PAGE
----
The Canadian Government came under serious and sustained cyber attack over the weekend, and was forced to shut down the majority of its online portals as a result.
Over 300,000 individual attacks were detected over the two days as hackers attempted to gain access to accounts on at least 24 government systems.
Marc Brouillard, acting Chief Information Officer for the government of Canada stated: “Early on Saturday morning a CRA (Canadian Revenue Agency) portal was directly targeted with a large amount of traffic using a botnet to attempt to attack the services through credential stuffing”.
He went on to say that out of an abundance of caution the CRA portal was shut down to contain the attack and implement measures to protect CRA services.
Federal officials later confirmed that these attacks targeted and exploited an internal “vulnerability” and used login information that had been stolen in previous hacks. The attack led to some damaging and worrying results, with over 11,000 out of 12 million personal accounts compromised, including tax accounts and online portals accessing Covid-19 relief programs. The data of thousands of Canadian citizens from their online Canada Revenue Agency accounts has potentially been breached.
The attack was so successful largely because Canadians reused old passwords on government of Canada systems, according to Scott Jones, head of Canada’s Centre for Cyber Security.
Marc Brouillard stated that: “The bad actors were able to use the previously hacked credentials to access the CRA portal. They were also able to exploit a vulnerability in the configuration of security software solutions, which allowed them to bypass the CRA security questions and gain access to a user’s CRA account”. He went on to reassure Canadians that this vulnerability was patched and the risk of this attack vector has been mitigated.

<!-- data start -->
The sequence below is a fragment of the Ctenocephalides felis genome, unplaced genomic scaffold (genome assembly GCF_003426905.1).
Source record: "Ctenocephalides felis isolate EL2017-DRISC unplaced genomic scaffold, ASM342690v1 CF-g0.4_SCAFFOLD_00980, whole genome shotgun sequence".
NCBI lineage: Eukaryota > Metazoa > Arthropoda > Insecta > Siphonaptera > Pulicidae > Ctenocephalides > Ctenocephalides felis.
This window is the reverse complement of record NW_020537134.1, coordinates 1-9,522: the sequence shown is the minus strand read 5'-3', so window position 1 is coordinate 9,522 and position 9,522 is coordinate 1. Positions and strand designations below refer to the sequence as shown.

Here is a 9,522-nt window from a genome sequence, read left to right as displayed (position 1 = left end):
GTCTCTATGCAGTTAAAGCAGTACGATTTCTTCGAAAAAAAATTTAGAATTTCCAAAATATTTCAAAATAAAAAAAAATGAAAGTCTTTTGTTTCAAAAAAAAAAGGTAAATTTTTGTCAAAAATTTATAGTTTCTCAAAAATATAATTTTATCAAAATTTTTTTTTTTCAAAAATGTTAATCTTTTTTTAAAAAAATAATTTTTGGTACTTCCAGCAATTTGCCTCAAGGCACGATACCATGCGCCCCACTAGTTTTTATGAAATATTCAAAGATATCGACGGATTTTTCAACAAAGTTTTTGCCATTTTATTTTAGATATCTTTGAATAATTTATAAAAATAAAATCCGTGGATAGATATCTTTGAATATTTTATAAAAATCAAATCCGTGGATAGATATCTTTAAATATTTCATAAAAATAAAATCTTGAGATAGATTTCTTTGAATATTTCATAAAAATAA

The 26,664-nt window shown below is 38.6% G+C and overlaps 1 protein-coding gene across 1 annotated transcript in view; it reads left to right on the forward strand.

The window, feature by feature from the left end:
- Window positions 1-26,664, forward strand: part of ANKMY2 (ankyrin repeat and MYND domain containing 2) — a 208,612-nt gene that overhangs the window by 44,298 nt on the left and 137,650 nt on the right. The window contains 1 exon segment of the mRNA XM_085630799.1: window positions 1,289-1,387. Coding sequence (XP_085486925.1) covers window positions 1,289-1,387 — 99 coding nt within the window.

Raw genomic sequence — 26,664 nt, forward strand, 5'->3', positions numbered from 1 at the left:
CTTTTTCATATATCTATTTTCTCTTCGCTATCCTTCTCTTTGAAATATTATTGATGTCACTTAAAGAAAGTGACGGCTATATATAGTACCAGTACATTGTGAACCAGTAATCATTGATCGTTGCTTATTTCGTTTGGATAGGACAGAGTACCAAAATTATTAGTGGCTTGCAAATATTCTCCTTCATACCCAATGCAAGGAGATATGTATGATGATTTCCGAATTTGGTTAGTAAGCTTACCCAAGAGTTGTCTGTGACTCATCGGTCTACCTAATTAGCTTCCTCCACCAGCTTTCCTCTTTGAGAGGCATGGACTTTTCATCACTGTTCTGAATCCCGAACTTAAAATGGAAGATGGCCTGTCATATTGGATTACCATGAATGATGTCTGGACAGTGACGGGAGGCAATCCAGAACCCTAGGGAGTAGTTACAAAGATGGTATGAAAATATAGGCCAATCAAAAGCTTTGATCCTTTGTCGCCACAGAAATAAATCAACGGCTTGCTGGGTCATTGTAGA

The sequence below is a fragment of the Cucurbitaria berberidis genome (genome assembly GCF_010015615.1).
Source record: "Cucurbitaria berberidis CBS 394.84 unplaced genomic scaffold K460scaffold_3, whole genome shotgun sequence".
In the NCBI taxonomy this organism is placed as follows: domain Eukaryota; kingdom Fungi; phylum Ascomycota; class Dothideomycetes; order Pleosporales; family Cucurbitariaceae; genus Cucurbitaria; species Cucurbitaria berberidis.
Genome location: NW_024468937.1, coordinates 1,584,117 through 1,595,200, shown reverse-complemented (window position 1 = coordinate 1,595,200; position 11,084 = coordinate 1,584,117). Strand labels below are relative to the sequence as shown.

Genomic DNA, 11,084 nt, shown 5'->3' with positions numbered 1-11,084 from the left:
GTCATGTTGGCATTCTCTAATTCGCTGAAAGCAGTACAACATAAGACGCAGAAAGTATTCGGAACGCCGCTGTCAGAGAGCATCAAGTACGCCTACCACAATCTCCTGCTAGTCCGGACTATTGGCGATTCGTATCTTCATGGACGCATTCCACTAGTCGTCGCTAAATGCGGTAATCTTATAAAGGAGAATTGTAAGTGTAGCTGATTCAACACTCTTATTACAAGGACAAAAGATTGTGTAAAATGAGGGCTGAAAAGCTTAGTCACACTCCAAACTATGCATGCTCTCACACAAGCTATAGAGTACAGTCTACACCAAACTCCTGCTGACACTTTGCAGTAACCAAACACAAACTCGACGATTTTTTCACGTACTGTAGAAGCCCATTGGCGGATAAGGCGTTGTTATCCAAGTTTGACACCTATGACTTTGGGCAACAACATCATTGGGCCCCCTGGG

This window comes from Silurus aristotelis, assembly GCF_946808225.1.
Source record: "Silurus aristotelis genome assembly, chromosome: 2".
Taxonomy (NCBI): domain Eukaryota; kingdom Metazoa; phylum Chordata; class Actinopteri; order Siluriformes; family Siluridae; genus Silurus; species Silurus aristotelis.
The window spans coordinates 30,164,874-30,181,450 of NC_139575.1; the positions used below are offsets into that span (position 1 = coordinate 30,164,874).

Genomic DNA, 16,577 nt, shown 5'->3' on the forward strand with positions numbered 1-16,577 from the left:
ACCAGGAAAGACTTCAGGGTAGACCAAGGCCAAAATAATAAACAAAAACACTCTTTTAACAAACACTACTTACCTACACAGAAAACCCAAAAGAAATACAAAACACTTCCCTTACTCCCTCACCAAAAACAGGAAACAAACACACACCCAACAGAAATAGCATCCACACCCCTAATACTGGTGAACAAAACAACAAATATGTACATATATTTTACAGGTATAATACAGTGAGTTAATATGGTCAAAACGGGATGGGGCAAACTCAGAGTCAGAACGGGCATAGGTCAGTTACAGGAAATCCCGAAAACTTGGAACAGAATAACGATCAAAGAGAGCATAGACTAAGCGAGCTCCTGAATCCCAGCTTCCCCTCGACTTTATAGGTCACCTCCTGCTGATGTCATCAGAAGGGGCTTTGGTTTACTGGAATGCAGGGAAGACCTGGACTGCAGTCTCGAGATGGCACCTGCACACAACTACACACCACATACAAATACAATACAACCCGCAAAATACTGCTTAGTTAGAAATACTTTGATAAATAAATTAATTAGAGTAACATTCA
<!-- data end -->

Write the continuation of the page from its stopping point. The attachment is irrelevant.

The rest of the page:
Government officials first learned of attacks occuring on August 7, and contacted the RCMP on August 11. The public were informed after further attacks had taken place over last weekend. As yet the perpetrators have not been identified.
Government officials were keen to stress that the vulnerability exploited was not in the Canadian Revenue Agency’s systems, but rather came from the hackers having obtained login credentials through previous attacks. A ‘front door’ attack, where the bad actors logged in as regular users, rather than a ‘back door’ attack exploiting weaknesses in the systems themselves. They did however admit that in dealing with the attacks a potential vulnerability in government security software had been discovered and repaired.
This attack was particularly damaging as record numbers of Canadians are currently accessing government portals online to apply for and receive aid, as a result of the COVID-19 pandemic.
Accounts that were compromised have been suspended, and affected individuals needing to apply for aid or access their online services for another reason were urged to do so over the phone. Anyone who has been affected by the breach will receive a letter from the Canadian Revenue Agency explaining how to confirm their identity in order to protect and restore access to their account.
At the moment the RCMP and federal privacy commissioner are investigating and are unable to comment further on the attack.